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from Matt Tobia,
We use the word “brotherhood” in the fire ser- vice—a lot. We claim that we are our brother and sister’s keeper, but are we? Break a leg,
we will mow a lawn. Suffer an injury while off duty,
we will provide swaps or cover shifts or donate leave.
Cancer, we will do fundraisers, donate blood, and cook
meals—whatever we can to provide support.
These are all examples of “the brotherhood.” But
what happens when one of our own breaks their soul?
We cannot see the outward evidence of injury and
are therefore suspicious of its legitimacy. Even in our
capacity to look beyond that initial skepticism, we
find ourselves painfully unprepared to engage on this
issue because we simply do not know what to say and
because it reveals the potential for us to fall victim to
the same dreaded affliction (if it can happen to them, it
can happen to me).
ADDRESSING DESPAIR AND DESPERATION
Although my department is as susceptible as any for
suffering a line-of-duty death, we are actually three
times more likely to experience the death of a member
through suicide. And hindsight is always translucent.
Invariably, after the immediate shock has worn off, our
conversations include statements like, “I knew he was
struggling,” “She seemed more distant than usual,” and
“He never did get over that call.” We knew.
Sometimes, suicide does take us by surprise (“I
never in a million years would have thought he would
take his own life—never”), leaving us all the more
lost, struggling to understand when the only person
who can explain the incomprehensible is not around
anymore to answer the question that consumes our
Being our brother’s keeper means doing whatever it
takes—period. We have an obligation to care so much,
to love our fellow responders so much, that we are will-
ing to look our brother or sister in the eye and have a
courageous conversation about what we see. Experts tell
us that suicide is the intersection of three circumstances:
a thwarted sense of belonging (being ostracized or alone),
a perceived burdensomeness, and the capability to
actually end our own life. Often, firefighters, paramed-
ics, and emergency medical technicians lose so much
perspective on life that they come to believe that the only
way to end their pain is through their own death, and
they justify their actions internally by thinking, however
mistakenly, that those around them would be better off
without them. Perception is reality to the person who is
carrying the weight of despair and desperation.
MAKE THE EFFORT
We must ACT1: Ask about intent or ideation, Care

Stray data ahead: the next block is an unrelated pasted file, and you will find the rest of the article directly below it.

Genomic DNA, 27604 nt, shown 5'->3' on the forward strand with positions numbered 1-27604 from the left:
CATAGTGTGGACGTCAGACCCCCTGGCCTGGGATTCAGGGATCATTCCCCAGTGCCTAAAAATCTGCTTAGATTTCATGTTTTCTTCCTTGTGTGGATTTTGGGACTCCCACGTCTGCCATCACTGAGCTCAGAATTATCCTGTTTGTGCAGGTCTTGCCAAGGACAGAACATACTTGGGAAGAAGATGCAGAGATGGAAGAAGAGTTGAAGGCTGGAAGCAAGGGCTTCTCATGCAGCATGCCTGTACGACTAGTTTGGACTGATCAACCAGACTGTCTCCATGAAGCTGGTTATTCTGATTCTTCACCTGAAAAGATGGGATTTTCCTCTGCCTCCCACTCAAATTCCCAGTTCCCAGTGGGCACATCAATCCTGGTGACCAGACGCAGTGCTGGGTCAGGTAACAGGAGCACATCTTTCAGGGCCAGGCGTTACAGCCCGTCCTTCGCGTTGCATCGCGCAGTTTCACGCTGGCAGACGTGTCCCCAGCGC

for your brother or sister at risk, and Take them to
professional help. Asking the question, “Are you thinking about hurting yourself?” takes tremendous courage.
Frequently, a member in trouble may realize that he
needs help but cannot bring himself to make the call
himself. He simply cannot pick up the phone. Pick it
up for him. Identify that you are calling for someone
else and then hand the phone over.
If you ask someone if he is willing to seek help and
he says no, SAY SOMETHING. Tell someone else so
they can help. At what point does a brother’s private
life warrant walking away from him when he is in
crisis? Never. We spend more than a third of our lives
with our fellow responders. We are present in each
other’s lives and are more than willing to offer advice
about anything (since we are experts in everything).
Sometimes, the mere fact that we are paying attention
is enough to cause others to reconsider their plan and
come in out of the darkness.
Our words can make a difference, but only if they
are matched with action. First, emphasize how much
we care and are willing to do; second, remind the
person that he has worth, that the world is a better
place because he is in it—right now; third, tell him
that no matter how bad a situation is, there is a
capacity to get beyond it. The road may be hard, but
no one has to travel it alone—not in this family.
Here are resources that can help. National Suicide
Prevention Lifeline: 1-800-273-TALK (8255),
National Fallen Firefighters Foundation Life Safety
Initiative 13 Web resources: www.everyonegoeshome.
1. Everyone Goes Home, Life Safety Initiative 13, Psychological Support,
Matthew Tobia is an assistant chief with Loudoun County (VA) Fire
and Rescue and is a 29-year veteran of emergency services. He can
be reached at firstname.lastname@example.org.
Come in Out of the Darkness
Confronting suicide through devotion